I got into bed. Our black lab, Charlie, got up on the foot of the bed. I needed his comfort. At 2:30am, Charlie leaped to his feet and froze like a statue, looking toward the window. I have to say, my first thought was of Ralph, but I rejected that immediately as being foolish. Charlie ignored me and stood stiff for a while. Then he collapsed on the bed, dejectedly. A while later, the phone rang.
Until that time, Charlie had a ritual. Every day when it was near time for Ralph to come home from work, Charlie would go from door to window repeatedly, until his master came through the door. But from that moment, Charlie never looked for him again.
My husband was a quiet man, lay-back, unassuming. I was the one who did the talking. I think at some point I had the mistaken idea that I was the strong one. When he was gone, I came to realize that I drew my strength from him. We had eighteen years together. Not very long in the grand scheme of things - but time enough to store a lifetime of memories.
This weekend our children will be here for a visit. Our beautiful Ruth, who was the light of his life, albeit exasperating at times. Our son, Joe, who in fourteen years, learned from his father what it means to be a man. Our Rita, who is so like him in so many wonderful ways. And our Kitty, who gave him, and me, pure joy. I'm not sure if it is just coincidence, or if they were aware when plans were made for the visit, but this Friday will be Ralph's 85th birthday.
The butterfly counts not months - but moments - and has time enough.
- Rabindranath Tagore
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I can't believe how many people jumped in and ranted about the president on your earlier post and not one has commented on this beautiful post about your late husband. Posts like this, telling about wonderful family life, have a lot more to do with the health of this country than sophomoric ravings ever will. Thanks for a lovely, but sad, story. I hope your Easter with the family was a grand party.
that was beautiful bobbie - I felt like I met Ralph. I already feel like I know Kitty a bit from her writing and I sure do like her a lot.
you must be so excited knowing you'll all be together this weekend. I'm hoping for beautiful spring like weather for you all.
Bobbie, this is a terrific post! Thanks for sharing bits of your life with us (and doing it so well).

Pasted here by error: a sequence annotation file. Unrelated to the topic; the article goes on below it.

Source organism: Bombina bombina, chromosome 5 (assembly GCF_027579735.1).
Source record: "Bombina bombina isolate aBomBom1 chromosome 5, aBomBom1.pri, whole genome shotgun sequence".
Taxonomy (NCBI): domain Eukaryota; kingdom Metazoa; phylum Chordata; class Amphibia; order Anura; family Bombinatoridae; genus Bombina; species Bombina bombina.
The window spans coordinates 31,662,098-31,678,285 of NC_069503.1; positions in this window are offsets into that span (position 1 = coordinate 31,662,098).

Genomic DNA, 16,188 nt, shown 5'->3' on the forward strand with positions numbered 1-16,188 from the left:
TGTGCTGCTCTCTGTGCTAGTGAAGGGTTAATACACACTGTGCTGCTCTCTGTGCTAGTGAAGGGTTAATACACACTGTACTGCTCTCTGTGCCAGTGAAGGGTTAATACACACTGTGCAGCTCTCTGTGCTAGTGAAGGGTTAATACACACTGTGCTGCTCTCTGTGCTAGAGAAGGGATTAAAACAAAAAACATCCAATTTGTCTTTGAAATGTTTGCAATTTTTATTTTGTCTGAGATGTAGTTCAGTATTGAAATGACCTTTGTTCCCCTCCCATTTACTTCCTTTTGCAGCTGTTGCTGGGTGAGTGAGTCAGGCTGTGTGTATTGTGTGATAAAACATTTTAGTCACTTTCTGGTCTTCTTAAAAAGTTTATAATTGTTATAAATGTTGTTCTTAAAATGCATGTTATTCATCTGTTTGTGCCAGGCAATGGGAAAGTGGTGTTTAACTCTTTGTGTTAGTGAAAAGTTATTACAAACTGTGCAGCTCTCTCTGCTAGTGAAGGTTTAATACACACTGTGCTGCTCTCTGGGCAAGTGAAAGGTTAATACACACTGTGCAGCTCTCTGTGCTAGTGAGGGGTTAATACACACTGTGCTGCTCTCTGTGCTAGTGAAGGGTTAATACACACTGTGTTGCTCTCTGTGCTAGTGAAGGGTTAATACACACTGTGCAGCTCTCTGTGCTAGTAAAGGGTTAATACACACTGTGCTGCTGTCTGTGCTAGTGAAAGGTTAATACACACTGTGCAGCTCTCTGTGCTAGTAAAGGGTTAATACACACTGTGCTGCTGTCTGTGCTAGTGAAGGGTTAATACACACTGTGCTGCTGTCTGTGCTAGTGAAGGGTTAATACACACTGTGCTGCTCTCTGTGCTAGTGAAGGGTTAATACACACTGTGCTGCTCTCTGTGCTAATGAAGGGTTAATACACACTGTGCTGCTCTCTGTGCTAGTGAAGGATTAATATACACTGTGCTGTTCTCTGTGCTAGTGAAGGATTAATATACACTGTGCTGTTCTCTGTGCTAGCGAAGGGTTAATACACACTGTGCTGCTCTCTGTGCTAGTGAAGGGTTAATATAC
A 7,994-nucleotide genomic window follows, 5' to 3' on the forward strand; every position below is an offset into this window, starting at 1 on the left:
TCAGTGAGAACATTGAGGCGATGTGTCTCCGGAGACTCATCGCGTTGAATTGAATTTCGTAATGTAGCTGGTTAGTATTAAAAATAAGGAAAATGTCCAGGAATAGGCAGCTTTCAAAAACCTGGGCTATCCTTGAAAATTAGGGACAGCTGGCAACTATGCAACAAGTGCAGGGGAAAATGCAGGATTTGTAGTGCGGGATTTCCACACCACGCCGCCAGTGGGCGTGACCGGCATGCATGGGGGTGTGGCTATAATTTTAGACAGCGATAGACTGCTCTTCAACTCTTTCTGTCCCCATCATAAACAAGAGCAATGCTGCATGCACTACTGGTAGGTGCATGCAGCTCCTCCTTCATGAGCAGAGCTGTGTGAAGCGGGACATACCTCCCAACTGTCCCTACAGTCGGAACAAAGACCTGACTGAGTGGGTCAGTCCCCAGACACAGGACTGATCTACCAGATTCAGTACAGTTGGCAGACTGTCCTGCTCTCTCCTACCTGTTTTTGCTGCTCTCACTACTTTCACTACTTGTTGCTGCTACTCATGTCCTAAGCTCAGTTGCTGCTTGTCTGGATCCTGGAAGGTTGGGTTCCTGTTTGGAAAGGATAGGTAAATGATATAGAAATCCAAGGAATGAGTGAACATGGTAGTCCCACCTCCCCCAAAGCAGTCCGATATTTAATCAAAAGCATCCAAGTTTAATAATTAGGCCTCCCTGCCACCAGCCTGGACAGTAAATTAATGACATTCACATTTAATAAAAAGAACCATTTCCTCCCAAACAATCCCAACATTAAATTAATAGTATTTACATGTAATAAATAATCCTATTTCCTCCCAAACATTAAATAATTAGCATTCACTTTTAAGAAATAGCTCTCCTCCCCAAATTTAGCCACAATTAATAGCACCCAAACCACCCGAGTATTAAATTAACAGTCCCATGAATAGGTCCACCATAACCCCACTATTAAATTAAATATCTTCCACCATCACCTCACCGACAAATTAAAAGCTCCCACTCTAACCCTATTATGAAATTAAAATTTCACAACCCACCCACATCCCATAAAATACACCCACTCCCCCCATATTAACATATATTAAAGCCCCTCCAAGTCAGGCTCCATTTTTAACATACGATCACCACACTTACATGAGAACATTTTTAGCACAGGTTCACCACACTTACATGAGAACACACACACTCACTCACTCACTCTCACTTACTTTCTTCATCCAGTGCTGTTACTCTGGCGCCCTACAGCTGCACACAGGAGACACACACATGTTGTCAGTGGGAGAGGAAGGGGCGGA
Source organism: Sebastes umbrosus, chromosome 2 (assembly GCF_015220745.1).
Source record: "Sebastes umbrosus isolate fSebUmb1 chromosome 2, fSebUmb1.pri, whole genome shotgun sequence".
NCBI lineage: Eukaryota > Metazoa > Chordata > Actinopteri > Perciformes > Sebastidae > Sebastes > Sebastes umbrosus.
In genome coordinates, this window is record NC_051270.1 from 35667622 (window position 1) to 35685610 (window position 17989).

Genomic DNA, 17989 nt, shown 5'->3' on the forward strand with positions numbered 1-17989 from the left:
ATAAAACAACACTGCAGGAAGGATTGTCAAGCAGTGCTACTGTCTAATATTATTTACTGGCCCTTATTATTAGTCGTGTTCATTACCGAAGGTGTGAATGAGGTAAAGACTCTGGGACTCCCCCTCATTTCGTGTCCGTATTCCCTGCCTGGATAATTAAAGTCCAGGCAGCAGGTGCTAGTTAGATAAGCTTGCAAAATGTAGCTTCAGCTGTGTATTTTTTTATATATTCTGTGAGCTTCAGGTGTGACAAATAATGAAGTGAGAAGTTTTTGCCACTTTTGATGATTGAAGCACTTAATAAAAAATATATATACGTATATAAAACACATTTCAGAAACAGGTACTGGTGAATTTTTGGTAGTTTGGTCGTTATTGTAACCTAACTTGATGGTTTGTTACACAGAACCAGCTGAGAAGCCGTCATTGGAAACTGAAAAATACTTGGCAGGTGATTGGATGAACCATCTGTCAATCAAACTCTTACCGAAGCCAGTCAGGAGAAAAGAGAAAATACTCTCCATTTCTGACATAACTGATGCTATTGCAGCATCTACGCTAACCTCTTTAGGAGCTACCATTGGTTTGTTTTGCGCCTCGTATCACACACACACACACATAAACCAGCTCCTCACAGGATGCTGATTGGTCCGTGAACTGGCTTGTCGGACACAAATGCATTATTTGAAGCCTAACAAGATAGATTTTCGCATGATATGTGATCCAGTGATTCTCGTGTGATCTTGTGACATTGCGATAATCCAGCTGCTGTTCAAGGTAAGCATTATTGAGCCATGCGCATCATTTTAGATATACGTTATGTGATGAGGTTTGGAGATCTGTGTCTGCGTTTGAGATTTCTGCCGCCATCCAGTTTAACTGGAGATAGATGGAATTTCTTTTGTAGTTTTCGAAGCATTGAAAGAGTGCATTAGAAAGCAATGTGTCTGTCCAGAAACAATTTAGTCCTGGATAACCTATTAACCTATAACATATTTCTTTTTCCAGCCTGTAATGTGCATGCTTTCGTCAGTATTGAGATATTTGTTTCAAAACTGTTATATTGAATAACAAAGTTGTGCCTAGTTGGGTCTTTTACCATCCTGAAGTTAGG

What a beautiful post this is, Bobbie. You have lovely memories of your life together, cut too short, for sure.
And please help yourself to anything you like! The more awarness raising the better!! :)
I made it all the way through your post without welling up with tears...until the very end when you wrote that the visit from the kids will be Ralph's 85th birthday...that got me "right there". What a wonderful post about a true love story, thanks for sharing it with us.
It's ALWAYS too short, isn't it, when you're with somebody you love? Even if you had 150 years! Great post!
Oh, my...I'm wiping away at my wet eyes...
I was very touched by your beatiful, poignant story. Thank you again and again for sharing this with your readers.
very beautifully written and very touching Bobbie...you wrote this from your heart...lovely but sad, I do hope you had a nice Easter.
This is a wonderful tribute.
He sounds like a wonderful man. I bet you miss him today as much as you did all those years ago... and I'm happy to see all the details you remember.
What a touching story - thanks for sharing. Do you still see part of him in your kids? I was very close to my grandmother and I lost her about 8 years ago. I still miss her so much, like when something happens and I want to tell her about it. I used to call her Amma (means mother in hindi). My mom and I still occasionally say how Amma would have loved or hated this and that.
Thank you for sharing such precious, tender memories and family moments. Ralph lives on in all of you and how appropriate that your Easter gathering should include his birthday.
I lost my Dad seven years ago, this month, so April has been a reflective time for me, ever since. For my Mom and me, the memories of this beloved, spirited, fun-loving man, continue to buoy our spirits.